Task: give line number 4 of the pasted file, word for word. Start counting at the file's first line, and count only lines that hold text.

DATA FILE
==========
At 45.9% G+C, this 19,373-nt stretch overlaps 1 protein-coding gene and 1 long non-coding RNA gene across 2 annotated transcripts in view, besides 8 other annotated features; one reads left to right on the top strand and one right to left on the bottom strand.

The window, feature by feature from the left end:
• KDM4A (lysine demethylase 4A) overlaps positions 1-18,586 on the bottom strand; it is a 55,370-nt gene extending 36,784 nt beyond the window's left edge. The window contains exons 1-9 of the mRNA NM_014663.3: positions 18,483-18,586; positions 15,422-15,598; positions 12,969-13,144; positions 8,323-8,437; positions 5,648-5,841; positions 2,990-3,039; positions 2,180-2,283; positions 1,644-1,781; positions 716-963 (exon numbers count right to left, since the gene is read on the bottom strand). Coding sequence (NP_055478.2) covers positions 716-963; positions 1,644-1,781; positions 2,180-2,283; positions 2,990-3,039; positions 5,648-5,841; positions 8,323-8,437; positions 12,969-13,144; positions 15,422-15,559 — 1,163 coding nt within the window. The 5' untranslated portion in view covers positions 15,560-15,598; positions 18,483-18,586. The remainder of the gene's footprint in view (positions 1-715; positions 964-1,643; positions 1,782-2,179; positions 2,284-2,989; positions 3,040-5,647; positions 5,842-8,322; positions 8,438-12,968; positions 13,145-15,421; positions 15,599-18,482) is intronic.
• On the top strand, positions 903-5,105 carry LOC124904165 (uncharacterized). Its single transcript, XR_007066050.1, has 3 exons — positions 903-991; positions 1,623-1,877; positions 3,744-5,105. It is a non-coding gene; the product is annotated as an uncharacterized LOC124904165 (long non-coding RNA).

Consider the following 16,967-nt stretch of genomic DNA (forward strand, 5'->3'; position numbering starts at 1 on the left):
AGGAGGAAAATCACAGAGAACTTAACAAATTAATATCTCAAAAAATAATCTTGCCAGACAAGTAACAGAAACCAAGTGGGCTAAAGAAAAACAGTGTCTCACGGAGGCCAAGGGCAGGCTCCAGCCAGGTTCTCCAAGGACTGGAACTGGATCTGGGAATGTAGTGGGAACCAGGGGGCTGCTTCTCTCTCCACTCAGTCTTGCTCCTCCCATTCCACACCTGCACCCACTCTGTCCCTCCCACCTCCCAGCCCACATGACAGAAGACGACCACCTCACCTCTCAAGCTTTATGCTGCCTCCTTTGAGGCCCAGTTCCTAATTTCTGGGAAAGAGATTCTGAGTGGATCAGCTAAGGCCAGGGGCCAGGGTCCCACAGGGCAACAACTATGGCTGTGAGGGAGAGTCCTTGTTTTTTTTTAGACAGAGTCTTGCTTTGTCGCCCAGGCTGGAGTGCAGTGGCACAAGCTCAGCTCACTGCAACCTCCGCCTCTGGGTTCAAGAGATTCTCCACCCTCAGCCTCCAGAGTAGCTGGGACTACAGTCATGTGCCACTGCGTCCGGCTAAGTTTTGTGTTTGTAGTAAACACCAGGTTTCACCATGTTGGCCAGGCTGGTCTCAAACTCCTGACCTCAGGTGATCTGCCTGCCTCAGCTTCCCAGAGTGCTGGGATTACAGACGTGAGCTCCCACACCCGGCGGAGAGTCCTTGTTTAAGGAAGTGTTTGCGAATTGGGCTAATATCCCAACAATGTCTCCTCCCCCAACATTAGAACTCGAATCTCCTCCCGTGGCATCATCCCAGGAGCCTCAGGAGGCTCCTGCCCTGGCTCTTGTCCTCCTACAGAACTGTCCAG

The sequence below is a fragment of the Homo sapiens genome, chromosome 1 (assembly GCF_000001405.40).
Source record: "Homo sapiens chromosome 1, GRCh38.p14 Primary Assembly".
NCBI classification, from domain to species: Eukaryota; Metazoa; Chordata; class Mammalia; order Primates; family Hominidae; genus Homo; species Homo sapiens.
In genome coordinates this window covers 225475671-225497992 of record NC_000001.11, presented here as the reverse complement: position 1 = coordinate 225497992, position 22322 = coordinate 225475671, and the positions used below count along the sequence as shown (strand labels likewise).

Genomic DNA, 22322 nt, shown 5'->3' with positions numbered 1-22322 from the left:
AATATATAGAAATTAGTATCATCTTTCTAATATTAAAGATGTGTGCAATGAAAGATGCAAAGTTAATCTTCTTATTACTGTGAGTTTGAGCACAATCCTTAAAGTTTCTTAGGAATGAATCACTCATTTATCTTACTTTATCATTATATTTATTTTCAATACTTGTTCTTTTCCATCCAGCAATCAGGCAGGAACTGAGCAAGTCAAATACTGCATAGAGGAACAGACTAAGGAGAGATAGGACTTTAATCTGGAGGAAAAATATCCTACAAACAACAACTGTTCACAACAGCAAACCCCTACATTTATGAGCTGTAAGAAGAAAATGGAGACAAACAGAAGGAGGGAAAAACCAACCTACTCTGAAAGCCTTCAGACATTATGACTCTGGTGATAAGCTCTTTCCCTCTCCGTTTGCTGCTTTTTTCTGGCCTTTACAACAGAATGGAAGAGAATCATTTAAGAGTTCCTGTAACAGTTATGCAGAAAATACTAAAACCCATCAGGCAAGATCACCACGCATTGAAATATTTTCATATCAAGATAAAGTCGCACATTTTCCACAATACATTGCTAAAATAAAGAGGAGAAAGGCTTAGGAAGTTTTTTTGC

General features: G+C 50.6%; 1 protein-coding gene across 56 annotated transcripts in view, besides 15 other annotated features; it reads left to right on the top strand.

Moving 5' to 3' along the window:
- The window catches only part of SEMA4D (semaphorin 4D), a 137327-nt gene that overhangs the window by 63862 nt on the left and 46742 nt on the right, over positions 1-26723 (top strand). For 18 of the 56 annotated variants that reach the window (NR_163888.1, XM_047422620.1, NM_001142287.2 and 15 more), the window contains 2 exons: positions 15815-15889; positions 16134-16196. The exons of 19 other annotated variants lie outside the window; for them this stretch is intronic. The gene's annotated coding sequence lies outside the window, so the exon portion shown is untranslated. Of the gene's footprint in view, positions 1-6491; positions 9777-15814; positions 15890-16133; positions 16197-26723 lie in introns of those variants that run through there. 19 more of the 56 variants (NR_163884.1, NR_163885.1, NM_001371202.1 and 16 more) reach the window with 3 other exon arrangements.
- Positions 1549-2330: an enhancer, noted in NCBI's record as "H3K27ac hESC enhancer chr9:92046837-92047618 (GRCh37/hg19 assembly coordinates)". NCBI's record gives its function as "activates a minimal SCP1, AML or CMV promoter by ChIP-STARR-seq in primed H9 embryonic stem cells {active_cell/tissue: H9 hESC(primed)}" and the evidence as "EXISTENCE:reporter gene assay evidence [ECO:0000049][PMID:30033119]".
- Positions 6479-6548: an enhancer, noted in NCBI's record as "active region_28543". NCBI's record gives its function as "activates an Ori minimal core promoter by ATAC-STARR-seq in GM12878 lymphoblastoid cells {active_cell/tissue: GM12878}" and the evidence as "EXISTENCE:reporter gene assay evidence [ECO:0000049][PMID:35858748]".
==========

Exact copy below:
• On the top strand, positions 903-5,105 carry LOC124904165 (uncharacterized). Its single transcript, XR_007066050.1, has 3 exons — positions 903-991; positions 1,623-1,877; positions 3,744-5,105. It is a non-coding gene; the product is annotated as an uncharacterized LOC124904165 (long non-coding RNA).